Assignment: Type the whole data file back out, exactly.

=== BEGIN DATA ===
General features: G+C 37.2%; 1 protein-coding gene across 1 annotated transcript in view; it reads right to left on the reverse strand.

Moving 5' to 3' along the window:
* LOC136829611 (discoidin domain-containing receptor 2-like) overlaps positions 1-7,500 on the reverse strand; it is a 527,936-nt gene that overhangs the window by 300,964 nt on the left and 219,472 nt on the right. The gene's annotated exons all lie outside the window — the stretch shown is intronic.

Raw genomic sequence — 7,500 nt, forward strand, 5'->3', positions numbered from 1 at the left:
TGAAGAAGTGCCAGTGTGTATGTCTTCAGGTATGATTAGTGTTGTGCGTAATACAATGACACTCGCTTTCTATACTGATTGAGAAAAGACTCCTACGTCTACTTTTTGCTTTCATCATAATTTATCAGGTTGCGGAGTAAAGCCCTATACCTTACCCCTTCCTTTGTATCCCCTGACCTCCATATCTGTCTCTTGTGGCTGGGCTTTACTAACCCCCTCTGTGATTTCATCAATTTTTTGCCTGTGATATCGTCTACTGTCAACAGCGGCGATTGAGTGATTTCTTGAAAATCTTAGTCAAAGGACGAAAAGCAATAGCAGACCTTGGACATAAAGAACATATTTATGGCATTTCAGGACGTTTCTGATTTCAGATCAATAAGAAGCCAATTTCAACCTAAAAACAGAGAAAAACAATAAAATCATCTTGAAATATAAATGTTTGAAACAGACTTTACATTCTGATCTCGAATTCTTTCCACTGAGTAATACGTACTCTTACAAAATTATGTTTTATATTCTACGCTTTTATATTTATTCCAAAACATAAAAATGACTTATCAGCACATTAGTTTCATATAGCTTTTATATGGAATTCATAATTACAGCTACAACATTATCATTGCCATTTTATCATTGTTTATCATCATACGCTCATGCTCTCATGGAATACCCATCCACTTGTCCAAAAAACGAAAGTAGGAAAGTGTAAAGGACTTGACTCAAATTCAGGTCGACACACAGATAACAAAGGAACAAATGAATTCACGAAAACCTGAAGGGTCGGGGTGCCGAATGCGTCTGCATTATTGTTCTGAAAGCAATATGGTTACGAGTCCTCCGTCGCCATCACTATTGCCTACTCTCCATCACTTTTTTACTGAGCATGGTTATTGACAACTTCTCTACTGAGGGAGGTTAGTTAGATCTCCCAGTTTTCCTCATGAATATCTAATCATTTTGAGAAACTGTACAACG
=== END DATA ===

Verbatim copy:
General features: G+C 37.2%; 1 protein-coding gene across 1 annotated transcript in view; it reads right to left on the reverse strand.

Moving 5' to 3' along the window:
* LOC136829611 (discoidin domain-containing receptor 2-like) overlaps positions 1-7,500 on the reverse strand; it is a 527,936-nt gene that overhangs the window by 300,964 nt on the left and 219,472 nt on the right. The gene's annotated exons all lie outside the window — the stretch shown is intronic.

Raw genomic sequence — 7,500 nt, forward strand, 5'->3', positions numbered from 1 at the left:
TGAAGAAGTGCCAGTGTGTATGTCTTCAGGTATGATTAGTGTTGTGCGTAATACAATGACACTCGCTTTCTATACTGATTGAGAAAAGACTCCTACGTCTACTTTTTGCTTTCATCATAATTTATCAGGTTGCGGAGTAAAGCCCTATACCTTACCCCTTCCTTTGTATCCCCTGACCTCCATATCTGTCTCTTGTGGCTGGGCTTTACTAACCCCCTCTGTGATTTCATCAATTTTTTGCCTGTGATATCGTCTACTGTCAACAGCGGCGATTGAGTGATTTCTTGAAAATCTTAGTCAAAGGACGAAAAGCAATAGCAGACCTTGGACATAAAGAACATATTTATGGCATTTCAGGACGTTTCTGATTTCAGATCAATAAGAAGCCAATTTCAACCTAAAAACAGAGAAAAACAATAAAATCATCTTGAAATATAAATGTTTGAAACAGACTTTACATTCTGATCTCGAATTCTTTCCACTGAGTAATACGTACTCTTACAAAATTATGTTTTATATTCTACGCTTTTATATTTATTCCAAAACATAAAAATGACTTATCAGCACATTAGTTTCATATAGCTTTTATATGGAATTCATAATTACAGCTACAACATTATCATTGCCATTTTATCATTGTTTATCATCATACGCTCATGCTCTCATGGAATACCCATCCACTTGTCCAAAAAACGAAAGTAGGAAAGTGTAAAGGACTTGACTCAAATTCAGGTCGACACACAGATAACAAAGGAACAAATGAATTCACGAAAACCTGAAGGGTCGGGGTGCCGAATGCGTCTGCATTATTGTTCTGAAAGCAATATGGTTACGAGTCCTCCGTCGCCATCACTATTGCCTACTCTCCATCACTTTTTTACTGAGCATGGTTATTGACAACTTCTCTACTGAGGGAGGTTAGTTAGATCTCCCAGTTTTCCTCATGAATATCTAATCATTTTGAGAAACTGTACAACG